At college dual meets, Southern Cal's Rod Strachan has always been a so-so performer. Major meets are another matter, as Strachan demonstrated when he beat Tim McKee to win the 400 individual medley at Montreal in a world-record 4:23.68. One reason is that Strachan gets a big boost from shaving his body, which, like most swimmers, he does only at important meets. "I'm hairy-chested," he says. "When I shave, it makes me slick and tingly—kind of like using freshly waxed skis."
In search of similar sensations, less hirsute men let their beards grow in the days leading up to meets, and women stop shaving their legs—just to have something extra to shave off before the meet. Swimmers sometimes try to heighten the effect by shaving in stages, doing the arms, say, before preliminaries and the legs before finals. If the meet lasts several days, sandpaper is applied, as needed, to remove the nubs.
Alabama Coach Don Gambril, who wrote a thesis on the subject for his master's degree at Cal State, Los Angeles, says that shaving the body bares the nerve endings and increases "kinesthetic feel." Others say the practice provides a psychological boost; it is a kind of tribal ritual in which true believers think that something good will happen, whereupon it usually does. When it comes to shaving the head, there is not even that much consensus. Freestyler-butterflyer Mike Bruner, who made like Kojak at Montreal and won two gold medals, says of being bullet-domed, "It psychs me up and freaks other people out." The latter certainly was the case last year when a University of Miami coed shaved her head for a couple of big meets. However, most swimmers are content to wear short hair or bathing caps.
Something else that swimmers save for big meets are skin suits. After logging those miles of training in everything short of suits of armor, these snug, sheer wisps of fabric—women's suits weigh as little as 1� ounces, men's half as much—can be liberating in the extreme. Some people think that nude swimming is the logical next step, but the fact is that suits are useful in streamlining the body, as breaststroker Elizabeth McCleary discovered a few years ago at the Orchards Swimming Club in Towson, Md. One night she and four other women swimmers stole into the darkened pool and timed each other in a series of 50-yard sprints, both naked and in their swimsuits.
"It felt luxurious without our suits, and we thought we were going faster," McCleary said, "but we went slower in every instance."
To ensure that their swimmers go faster, coaches prefer clean, clear water and underwater lighting, which enhance visibility. It also helps on turns if walls are adorned with bold designs. And walls will be less slippery while pushing off if covered with either rough tile or textured "touch pads."
Attention is also given to water temperature, which can make sprinters tighten up if too cold, sap the energies of distance swimmers if too hot. "Swimmers perspire like any other athletes," says UCLA Coach George Haines. "They can lose seven pounds or even more in a 1,500-meter race. If the water's too hot, they can become dehydrated." Most coaches agree that 78� or 79� is ideal for meets, but that the water should be a bit warmer at workouts.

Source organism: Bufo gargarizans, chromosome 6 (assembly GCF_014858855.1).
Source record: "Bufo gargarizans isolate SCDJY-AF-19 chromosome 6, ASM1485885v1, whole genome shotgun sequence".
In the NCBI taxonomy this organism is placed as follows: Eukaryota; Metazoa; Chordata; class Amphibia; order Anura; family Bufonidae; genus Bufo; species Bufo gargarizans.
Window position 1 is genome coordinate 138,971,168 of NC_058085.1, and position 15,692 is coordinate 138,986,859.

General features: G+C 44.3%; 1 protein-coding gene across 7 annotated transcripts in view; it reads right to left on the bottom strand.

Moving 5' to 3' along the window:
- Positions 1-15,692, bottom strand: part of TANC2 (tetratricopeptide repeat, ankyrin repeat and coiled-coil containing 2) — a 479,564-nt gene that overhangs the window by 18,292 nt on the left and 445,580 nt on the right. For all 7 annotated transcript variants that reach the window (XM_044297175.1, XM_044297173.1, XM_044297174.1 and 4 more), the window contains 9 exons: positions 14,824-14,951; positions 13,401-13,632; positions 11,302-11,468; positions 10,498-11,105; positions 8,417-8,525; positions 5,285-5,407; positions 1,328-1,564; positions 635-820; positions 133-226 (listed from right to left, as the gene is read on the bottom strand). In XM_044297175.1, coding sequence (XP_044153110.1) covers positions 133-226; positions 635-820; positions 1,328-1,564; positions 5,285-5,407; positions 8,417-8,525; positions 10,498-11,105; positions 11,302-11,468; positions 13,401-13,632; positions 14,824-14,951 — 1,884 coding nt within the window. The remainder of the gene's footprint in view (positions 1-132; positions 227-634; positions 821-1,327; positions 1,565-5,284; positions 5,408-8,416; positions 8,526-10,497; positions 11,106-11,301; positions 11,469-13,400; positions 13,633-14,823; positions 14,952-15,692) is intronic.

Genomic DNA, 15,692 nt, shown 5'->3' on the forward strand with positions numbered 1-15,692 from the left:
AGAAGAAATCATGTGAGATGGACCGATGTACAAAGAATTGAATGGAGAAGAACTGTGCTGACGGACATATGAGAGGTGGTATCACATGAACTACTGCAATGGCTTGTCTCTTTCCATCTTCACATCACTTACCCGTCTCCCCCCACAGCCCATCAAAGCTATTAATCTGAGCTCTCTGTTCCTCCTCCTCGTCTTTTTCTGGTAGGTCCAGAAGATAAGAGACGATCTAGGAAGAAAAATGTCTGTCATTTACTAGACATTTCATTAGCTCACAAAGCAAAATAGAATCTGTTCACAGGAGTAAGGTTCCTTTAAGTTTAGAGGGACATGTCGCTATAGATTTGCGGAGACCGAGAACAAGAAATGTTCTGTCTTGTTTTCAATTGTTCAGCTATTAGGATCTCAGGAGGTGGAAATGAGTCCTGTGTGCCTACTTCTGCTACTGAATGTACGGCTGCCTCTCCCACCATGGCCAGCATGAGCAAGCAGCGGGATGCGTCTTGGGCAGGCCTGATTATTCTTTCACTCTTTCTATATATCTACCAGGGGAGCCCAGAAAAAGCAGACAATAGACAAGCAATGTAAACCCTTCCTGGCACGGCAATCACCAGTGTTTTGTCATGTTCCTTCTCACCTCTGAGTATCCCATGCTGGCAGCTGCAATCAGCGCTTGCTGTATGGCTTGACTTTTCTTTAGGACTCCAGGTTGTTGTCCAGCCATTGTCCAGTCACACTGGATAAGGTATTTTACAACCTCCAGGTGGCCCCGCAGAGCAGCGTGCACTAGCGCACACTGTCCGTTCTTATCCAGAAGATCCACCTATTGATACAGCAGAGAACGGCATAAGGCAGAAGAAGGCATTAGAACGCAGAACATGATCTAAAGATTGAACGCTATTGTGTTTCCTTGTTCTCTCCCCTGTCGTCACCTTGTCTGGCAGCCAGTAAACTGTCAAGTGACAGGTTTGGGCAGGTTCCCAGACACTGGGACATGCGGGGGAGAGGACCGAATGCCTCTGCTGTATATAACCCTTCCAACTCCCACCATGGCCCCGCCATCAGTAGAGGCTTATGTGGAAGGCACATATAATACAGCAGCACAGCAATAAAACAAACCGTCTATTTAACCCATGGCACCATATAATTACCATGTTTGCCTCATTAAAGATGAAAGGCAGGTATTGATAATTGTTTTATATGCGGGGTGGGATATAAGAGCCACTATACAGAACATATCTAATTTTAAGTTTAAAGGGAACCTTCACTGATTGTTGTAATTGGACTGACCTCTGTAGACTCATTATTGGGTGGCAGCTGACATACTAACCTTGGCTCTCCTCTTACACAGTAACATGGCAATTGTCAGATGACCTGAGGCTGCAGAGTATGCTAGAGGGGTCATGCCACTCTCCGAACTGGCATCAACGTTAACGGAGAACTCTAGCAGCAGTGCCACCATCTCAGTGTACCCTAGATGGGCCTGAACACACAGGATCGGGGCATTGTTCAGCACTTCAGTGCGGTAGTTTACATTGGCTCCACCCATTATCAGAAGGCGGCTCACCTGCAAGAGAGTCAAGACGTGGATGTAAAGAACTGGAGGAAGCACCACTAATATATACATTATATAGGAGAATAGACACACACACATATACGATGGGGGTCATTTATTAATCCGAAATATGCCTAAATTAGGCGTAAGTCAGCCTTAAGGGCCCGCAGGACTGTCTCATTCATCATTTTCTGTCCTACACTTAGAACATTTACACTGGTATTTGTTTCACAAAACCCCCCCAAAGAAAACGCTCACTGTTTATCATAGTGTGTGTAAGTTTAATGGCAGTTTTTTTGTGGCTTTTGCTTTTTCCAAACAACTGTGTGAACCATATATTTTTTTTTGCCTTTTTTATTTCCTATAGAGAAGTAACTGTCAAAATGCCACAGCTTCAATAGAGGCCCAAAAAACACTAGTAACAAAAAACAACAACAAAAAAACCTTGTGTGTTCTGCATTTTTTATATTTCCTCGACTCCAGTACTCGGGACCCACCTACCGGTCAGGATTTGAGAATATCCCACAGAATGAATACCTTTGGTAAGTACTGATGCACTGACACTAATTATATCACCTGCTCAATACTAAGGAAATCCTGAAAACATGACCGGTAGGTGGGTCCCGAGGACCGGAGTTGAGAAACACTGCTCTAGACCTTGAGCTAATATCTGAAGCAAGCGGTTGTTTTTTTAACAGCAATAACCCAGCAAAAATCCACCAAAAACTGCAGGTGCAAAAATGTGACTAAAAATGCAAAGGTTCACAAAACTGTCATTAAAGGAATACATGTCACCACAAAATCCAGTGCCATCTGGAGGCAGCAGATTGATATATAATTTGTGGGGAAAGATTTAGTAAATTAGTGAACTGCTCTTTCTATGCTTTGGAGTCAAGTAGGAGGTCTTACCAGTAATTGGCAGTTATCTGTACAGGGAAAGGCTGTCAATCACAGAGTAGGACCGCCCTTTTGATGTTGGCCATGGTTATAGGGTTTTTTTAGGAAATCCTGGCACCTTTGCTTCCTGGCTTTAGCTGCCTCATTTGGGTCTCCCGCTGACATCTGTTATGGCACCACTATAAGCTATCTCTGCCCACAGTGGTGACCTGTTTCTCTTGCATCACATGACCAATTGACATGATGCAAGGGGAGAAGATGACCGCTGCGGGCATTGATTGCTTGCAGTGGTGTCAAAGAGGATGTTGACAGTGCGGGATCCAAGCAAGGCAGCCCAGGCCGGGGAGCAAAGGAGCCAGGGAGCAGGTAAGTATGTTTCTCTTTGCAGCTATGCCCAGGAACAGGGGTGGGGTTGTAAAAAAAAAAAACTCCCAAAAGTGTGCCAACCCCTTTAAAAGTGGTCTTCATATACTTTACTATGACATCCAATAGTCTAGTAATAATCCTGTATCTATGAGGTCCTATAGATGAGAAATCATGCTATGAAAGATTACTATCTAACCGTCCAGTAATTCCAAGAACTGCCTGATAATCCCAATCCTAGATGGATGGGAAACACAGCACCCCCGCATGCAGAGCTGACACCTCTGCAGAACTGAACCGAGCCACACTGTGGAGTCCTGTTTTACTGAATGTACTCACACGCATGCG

A lot of technology has gone into finding ways to minimize turbulence that, if unchecked, can bog the swimmers down. Gutters are built wide and deep and in such a way as to swallow up waves, and lane markers are made of flow-through discs or plastic spirals. The earliest wave-dispersing lane lines were built by Ohio's Kiefer McNeil, whose president, ex-heavyweight boxer Pete Rademacher, relates that the inspiration for them occurred while a company official was visiting a men's room on the Ohio Turnpike. "He got the idea when he noticed that the meshlike material in the bottom of the urinals greatly reduced splashing," Rademacher says. "It shows that necessity is the mother of invention, or something."
But swimmers compete in a three-dimensional element, so of late an effort has been made to reduce turbulence by making pools deep enough to prevent waves from bouncing off the bottom. The saying is that still waters run deep, and some people feel the deeper the better—12 feet or even more. But Olympic hero Don Schollander believes it is important for swimmers to get a "sense of speed" by being able to see bottom, and he considers 12 feet plenty deep enough. In any case, everybody agrees that the "shallow ends" of three to four feet found in most pools create too much turbulence.
Big meets are usually held in fast pools. One of the fastest is in the Los Angeles Swim Stadium. Built for the 1932 Olympics, it is five to 17 feet deep. Another is Australia's ancient North Sydney pool, a saltwater facility in which 80-odd world records have been broken—but no more will be. Since saltwater is more buoyant than fresh, the International Swimming Federation (FINA) no longer recognizes records set in this pool. On the other hand, some newer pools are even faster: the 4-year-old Cleveland State pool, for example, where NCAA swimmers went on their recent spree, and the 3-year-old facility at Canton, the C. T. Branin Natatorium, where the AAU short-course championships were held. Any list of the world's ten fastest pools would also include the one built for the Montreal Olympics. Boasting the latest in wave-dispersing lane markers—personally installed by Rademacher—and gutters, it also had 10 lanes instead of the usual eight. The outside lanes were left vacant during the Games, further diffusing the waves churned up by all those Olympic record breakers.